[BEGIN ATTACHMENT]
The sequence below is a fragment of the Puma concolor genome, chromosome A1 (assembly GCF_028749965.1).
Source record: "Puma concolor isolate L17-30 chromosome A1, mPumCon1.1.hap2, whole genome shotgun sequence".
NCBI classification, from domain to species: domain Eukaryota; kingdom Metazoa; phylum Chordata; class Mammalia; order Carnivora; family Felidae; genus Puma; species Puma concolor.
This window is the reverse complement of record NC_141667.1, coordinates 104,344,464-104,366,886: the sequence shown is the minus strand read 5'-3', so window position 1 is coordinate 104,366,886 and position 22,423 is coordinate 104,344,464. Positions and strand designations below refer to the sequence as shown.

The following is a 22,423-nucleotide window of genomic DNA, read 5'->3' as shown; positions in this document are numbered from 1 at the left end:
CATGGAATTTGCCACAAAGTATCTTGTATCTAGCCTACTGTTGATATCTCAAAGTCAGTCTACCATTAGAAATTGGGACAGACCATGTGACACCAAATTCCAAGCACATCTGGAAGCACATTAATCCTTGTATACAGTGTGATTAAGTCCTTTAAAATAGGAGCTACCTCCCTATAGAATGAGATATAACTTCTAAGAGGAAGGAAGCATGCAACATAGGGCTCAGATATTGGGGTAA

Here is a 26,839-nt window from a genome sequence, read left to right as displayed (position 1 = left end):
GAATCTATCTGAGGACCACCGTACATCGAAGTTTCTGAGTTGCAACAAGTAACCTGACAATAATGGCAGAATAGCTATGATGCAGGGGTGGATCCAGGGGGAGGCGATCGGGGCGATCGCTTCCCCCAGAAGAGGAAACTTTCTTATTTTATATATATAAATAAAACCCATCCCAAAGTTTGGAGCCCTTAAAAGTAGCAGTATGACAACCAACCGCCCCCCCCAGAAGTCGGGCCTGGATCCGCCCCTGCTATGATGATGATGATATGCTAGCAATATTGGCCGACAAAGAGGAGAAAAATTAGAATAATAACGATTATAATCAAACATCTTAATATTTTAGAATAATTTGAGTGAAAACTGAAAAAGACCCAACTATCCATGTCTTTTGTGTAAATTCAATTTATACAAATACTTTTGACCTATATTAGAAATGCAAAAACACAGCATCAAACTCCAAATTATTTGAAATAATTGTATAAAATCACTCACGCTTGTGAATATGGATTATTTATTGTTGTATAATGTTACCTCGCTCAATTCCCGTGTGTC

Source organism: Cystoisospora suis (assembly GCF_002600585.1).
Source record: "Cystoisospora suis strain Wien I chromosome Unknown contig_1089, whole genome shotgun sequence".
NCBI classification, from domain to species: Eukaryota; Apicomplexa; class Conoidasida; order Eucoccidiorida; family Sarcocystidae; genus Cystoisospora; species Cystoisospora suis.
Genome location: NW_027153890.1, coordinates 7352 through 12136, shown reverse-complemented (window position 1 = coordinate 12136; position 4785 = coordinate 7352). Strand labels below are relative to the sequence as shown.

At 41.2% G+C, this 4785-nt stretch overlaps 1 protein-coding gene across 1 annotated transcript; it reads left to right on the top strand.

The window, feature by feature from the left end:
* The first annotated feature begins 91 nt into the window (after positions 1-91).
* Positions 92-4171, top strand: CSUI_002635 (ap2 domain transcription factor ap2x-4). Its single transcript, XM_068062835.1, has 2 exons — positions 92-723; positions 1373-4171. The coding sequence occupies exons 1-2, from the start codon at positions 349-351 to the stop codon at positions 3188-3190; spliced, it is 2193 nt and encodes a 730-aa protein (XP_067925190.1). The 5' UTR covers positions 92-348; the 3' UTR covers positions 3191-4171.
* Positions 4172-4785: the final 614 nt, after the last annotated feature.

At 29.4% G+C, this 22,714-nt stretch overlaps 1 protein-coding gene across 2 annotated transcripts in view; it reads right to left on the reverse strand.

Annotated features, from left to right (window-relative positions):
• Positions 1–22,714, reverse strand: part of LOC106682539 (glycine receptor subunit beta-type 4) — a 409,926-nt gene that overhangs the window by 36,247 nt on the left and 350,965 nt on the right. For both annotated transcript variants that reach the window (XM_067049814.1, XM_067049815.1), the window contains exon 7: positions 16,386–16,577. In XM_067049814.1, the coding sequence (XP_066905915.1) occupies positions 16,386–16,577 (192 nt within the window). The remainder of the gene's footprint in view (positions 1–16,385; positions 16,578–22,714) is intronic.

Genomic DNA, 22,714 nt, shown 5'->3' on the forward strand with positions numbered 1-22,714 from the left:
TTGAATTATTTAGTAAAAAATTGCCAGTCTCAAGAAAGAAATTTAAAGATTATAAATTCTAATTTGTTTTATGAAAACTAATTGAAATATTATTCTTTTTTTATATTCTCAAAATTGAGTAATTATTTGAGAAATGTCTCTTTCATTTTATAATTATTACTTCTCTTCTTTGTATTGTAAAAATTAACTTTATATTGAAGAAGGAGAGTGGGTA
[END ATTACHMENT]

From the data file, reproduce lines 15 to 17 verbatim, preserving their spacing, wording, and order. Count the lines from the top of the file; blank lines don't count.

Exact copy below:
* The first annotated feature begins 91 nt into the window (after positions 1-91).
* Positions 92-4171, top strand: CSUI_002635 (ap2 domain transcription factor ap2x-4). Its single transcript, XM_068062835.1, has 2 exons — positions 92-723; positions 1373-4171. The coding sequence occupies exons 1-2, from the start codon at positions 349-351 to the stop codon at positions 3188-3190; spliced, it is 2193 nt and encodes a 730-aa protein (XP_067925190.1). The 5' UTR covers positions 92-348; the 3' UTR covers positions 3191-4171.
* Positions 4172-4785: the final 614 nt, after the last annotated feature.